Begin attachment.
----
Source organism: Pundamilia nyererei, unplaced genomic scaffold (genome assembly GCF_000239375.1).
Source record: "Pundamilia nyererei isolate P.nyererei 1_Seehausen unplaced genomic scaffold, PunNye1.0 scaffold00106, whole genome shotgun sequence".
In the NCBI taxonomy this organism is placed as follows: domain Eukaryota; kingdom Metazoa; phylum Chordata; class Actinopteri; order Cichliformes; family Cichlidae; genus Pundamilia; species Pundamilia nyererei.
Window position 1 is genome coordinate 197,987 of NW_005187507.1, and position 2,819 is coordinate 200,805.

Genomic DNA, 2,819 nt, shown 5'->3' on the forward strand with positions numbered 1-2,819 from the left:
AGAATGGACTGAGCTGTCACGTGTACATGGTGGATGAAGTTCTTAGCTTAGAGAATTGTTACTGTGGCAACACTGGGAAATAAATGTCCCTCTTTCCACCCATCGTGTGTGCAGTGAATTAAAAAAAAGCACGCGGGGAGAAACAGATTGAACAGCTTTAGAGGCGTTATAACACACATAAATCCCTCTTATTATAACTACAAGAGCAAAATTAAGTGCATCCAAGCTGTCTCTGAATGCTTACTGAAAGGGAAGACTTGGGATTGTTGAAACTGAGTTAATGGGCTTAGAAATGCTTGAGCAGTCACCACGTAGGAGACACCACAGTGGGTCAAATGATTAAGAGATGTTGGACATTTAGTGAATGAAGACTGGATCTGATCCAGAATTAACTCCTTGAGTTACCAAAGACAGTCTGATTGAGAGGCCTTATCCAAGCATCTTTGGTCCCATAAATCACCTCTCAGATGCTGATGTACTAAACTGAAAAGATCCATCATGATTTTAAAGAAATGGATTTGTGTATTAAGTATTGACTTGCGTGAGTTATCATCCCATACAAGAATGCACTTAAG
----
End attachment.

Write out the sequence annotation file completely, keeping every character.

Source organism: Pundamilia nyererei, unplaced genomic scaffold (genome assembly GCF_000239375.1).
Source record: "Pundamilia nyererei isolate P.nyererei 1_Seehausen unplaced genomic scaffold, PunNye1.0 scaffold00106, whole genome shotgun sequence".
In the NCBI taxonomy this organism is placed as follows: domain Eukaryota; kingdom Metazoa; phylum Chordata; class Actinopteri; order Cichliformes; family Cichlidae; genus Pundamilia; species Pundamilia nyererei.
Window position 1 is genome coordinate 197,987 of NW_005187507.1, and position 2,819 is coordinate 200,805.

Genomic DNA, 2,819 nt, shown 5'->3' on the forward strand with positions numbered 1-2,819 from the left:
AGAATGGACTGAGCTGTCACGTGTACATGGTGGATGAAGTTCTTAGCTTAGAGAATTGTTACTGTGGCAACACTGGGAAATAAATGTCCCTCTTTCCACCCATCGTGTGTGCAGTGAATTAAAAAAAAGCACGCGGGGAGAAACAGATTGAACAGCTTTAGAGGCGTTATAACACACATAAATCCCTCTTATTATAACTACAAGAGCAAAATTAAGTGCATCCAAGCTGTCTCTGAATGCTTACTGAAAGGGAAGACTTGGGATTGTTGAAACTGAGTTAATGGGCTTAGAAATGCTTGAGCAGTCACCACGTAGGAGACACCACAGTGGGTCAAATGATTAAGAGATGTTGGACATTTAGTGAATGAAGACTGGATCTGATCCAGAATTAACTCCTTGAGTTACCAAAGACAGTCTGATTGAGAGGCCTTATCCAAGCATCTTTGGTCCCATAAATCACCTCTCAGATGCTGATGTACTAAACTGAAAAGATCCATCATGATTTTAAAGAAATGGATTTGTGTATTAAGTATTGACTTGCGTGAGTTATCATCCCATACAAGAATGCACTTAAG